Justification and Limitations of Interfaith Dialogue by Rabbi Walter S. Wurzburger (Excerpts)

The following are a few excerpts from the essay Justification and Limitations of Interfaith Dialogue ("the Commentator ",March 2, 2005) by the late Rabbi Walter S. Wurzburger . YU's Rabbi Wurzburger was a student of Rabbi Soloveitchik and headed both the Rabbinical Council of America and the Synagogue Council of America.

"…But while recognizing the values of Christianity, we must exercise great caution lest we endorse features of Christianity which cannot be justified from our perspective. Just because Christianity is willing to assign a special role to Judaism, we need not return the compliment … It is one thing to recognize many positive features of the Christian faith and to see in it an extremely valuable ally in the struggle against secularism, but an entirely different matter to accept the Christian claim that Jesus fulfills a unique function in the redemption of the world - be it only for the non-Jew…

Even if we adopt Maimonides' position as expressed in Hilkhot Melakhim and concede to Christianity an important place in redemptive history, it still does not follow at all from this premise that Christians are involved in the special covenant of Israel. By the same token, with all our appreciation of Christianity as an avenue to God available to the non-Jewish world, we must not gloss over the fact that the Trinitarian faith still falls short of our universal religious ideals. While the belief in the Trinity - classified by the Halakhah as Shituph – may not be regarded as downright prohibited to the non-Jew, we still cannot recommend it as the ideal way in which the non-Jew should relate himself to God.

We should point out that we regard belief in the Trinity as such an aberration that we would rather have a Jew remain an agnostic or atheist than accept these doctrines which for a Jew would involve apostasy or idolatry. It has been suggested by Arthur Gilbert that Jews must come to grips with the theological significance of Christianity because it arose out of Judaism. On the basis of the genetic fallacy we could also argue that Judaism must come to grips with the theological meaning of Marxism because it also arose out of the matrix of Jewish messianic thinking and was first developed by individuals of Jewish descent. It must not be overlooked that whereas Judaism presents a theological problem, if not a challenge, for Christianity, the values and insights of Judaism can be presented with complete disregard for Christianity. It is only with respect to the proper approach to the Christian community that Christian theological dogmas need be considered by us at all… We cannot enter into any deals with respect to matters of theology. We regard as offensive the mere suggestion that in return for the abandonment of missionary activities on the part of the Christian world, Jews should be prepared to acknowledge Christianity as the valid approach to the non-Jewish world. No matter how tempting the overtures of the Christian world, we cannot accept the proposal of Gregory Baum that we acknowledge Christians as the people of the covenant instead of merely classifying them as "the good people of the nations."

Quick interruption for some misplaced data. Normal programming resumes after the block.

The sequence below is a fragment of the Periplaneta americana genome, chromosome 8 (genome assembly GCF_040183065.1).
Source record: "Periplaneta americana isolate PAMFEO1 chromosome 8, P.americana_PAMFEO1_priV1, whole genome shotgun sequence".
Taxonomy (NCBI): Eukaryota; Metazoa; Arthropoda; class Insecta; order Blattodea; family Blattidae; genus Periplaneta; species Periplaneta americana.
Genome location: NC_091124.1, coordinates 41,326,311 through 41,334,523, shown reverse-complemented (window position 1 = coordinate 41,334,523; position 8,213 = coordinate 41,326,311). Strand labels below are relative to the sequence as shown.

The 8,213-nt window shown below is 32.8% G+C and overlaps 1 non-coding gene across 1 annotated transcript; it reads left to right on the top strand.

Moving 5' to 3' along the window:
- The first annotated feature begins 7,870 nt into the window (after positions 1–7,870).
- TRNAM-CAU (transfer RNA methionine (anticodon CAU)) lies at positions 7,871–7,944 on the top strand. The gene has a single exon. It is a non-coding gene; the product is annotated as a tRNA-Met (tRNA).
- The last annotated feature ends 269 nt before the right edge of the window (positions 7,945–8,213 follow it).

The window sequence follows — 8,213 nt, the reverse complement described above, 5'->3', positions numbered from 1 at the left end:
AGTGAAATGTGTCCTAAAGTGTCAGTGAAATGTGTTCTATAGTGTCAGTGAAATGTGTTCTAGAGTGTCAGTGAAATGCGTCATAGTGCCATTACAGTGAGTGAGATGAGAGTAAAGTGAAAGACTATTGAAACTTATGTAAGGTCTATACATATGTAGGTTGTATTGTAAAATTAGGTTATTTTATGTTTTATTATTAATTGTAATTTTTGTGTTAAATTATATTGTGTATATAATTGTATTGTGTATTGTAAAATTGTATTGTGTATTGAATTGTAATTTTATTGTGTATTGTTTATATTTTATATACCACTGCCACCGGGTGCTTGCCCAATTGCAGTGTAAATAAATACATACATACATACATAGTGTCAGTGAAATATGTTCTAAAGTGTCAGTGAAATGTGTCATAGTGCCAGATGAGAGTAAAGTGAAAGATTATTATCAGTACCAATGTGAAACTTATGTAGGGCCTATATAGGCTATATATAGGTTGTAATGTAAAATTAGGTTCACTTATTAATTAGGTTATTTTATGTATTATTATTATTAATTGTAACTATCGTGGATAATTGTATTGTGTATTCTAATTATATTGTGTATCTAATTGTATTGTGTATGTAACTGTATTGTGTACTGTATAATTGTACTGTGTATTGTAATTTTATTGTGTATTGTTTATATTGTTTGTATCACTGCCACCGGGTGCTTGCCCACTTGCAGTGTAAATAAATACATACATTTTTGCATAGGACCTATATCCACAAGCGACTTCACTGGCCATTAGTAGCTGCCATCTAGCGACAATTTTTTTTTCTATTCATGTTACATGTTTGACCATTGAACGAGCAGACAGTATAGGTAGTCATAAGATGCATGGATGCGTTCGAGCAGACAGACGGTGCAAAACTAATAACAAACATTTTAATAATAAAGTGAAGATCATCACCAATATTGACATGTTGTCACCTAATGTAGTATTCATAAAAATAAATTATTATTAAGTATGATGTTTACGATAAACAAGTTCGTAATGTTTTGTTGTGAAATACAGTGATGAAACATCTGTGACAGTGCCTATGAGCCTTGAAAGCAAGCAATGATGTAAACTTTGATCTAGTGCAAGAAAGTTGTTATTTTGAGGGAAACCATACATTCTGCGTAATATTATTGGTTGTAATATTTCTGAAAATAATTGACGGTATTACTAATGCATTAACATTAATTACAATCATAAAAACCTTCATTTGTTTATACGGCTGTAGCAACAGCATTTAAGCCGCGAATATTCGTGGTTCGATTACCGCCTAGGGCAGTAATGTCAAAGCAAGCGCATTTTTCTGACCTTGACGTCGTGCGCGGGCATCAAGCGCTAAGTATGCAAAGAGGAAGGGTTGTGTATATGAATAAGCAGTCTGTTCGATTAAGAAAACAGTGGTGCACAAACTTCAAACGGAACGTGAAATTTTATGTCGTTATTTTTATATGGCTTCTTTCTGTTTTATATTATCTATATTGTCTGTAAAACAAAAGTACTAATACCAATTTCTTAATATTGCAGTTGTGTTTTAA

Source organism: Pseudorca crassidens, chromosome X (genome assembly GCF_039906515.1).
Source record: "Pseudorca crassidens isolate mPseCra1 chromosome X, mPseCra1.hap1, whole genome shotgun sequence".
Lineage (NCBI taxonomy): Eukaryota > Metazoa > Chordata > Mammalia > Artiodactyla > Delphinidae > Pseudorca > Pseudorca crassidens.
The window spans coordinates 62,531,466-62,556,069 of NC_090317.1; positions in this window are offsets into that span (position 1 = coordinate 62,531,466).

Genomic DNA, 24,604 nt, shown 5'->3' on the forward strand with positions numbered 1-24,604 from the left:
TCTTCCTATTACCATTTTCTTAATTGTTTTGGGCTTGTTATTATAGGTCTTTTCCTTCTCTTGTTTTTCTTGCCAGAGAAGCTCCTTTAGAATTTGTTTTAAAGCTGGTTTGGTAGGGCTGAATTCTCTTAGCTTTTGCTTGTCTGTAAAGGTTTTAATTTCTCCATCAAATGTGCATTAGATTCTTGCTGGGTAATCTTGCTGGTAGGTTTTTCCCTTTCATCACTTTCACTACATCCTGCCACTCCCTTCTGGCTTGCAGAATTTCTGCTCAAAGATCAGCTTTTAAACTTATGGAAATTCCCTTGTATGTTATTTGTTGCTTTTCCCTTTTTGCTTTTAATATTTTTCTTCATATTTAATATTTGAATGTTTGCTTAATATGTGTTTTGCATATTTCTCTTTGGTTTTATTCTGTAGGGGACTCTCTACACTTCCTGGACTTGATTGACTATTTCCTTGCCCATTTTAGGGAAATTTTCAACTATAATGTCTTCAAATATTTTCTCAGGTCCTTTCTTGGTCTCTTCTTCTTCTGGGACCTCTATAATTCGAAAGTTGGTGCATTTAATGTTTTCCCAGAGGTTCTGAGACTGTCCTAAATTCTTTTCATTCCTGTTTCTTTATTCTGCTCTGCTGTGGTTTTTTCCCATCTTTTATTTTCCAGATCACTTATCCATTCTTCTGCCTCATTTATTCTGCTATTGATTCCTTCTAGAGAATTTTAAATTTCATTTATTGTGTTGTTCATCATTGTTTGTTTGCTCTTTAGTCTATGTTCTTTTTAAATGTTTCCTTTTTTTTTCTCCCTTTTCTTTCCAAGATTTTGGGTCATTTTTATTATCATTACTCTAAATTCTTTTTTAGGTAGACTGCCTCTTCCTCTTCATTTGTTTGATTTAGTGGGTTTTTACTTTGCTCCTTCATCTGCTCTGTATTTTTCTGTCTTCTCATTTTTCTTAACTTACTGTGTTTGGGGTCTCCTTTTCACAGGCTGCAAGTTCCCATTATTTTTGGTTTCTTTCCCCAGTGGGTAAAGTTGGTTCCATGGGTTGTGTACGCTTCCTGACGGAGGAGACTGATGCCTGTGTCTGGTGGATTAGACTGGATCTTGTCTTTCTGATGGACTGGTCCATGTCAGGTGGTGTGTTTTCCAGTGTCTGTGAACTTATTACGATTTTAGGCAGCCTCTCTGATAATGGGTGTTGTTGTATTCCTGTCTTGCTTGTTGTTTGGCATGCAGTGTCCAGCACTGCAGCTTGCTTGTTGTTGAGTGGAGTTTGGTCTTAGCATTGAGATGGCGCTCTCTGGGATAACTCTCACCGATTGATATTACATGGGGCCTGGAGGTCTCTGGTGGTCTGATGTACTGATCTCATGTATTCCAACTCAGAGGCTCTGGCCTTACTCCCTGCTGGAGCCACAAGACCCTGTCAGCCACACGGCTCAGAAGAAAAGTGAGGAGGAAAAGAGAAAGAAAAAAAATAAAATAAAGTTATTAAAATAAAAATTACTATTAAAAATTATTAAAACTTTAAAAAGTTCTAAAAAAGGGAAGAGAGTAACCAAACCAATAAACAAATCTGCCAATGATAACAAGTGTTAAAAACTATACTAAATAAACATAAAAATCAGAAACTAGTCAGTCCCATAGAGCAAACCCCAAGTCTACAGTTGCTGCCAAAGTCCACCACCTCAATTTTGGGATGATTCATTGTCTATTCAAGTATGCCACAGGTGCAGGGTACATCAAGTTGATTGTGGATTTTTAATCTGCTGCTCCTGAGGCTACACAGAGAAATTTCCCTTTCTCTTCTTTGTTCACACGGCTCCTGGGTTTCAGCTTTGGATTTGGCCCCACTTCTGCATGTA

Matters of religious faith do not lend themselves to negotiation where in order to arrive at a mutually agreeable settlement both sides are ready to make concessions…

Writing several years ago ("The Christian Jewish Dialogue," The Jewish Spectator, March-April 1965), Professor Petuchowski foresaw that in the wake of the Christian-Jewish dialogue we are bound to lose some of the uncommitted Jews who hover on the periphery of Jewish life. But he felt that in such an eventuality we would lose only "nominal" Jews, not those who are genuine believers of Judaism as a religion, and that such a loss would be outweighed in gains for the cause of genuine religious commitment. However, many of us regard the defection even of non-committed Jews, be they even Jews without any Judaism at all, as a serious catastrophe that must be prevented at all costs. We would certainly prefer a secular Jew to remain an agnostic than become a believer in Christianity. One might,therefore, seriously question the propriety of procedures which might result in improved interfaith relations by would lead to serious defections from the Jewish community. After all, in matters of pikuach nefesh, dangers to life - and this category includes the danger to one's spiritual identity - Judaism maintains that to save one individual is equivalent to saving the whole world…"

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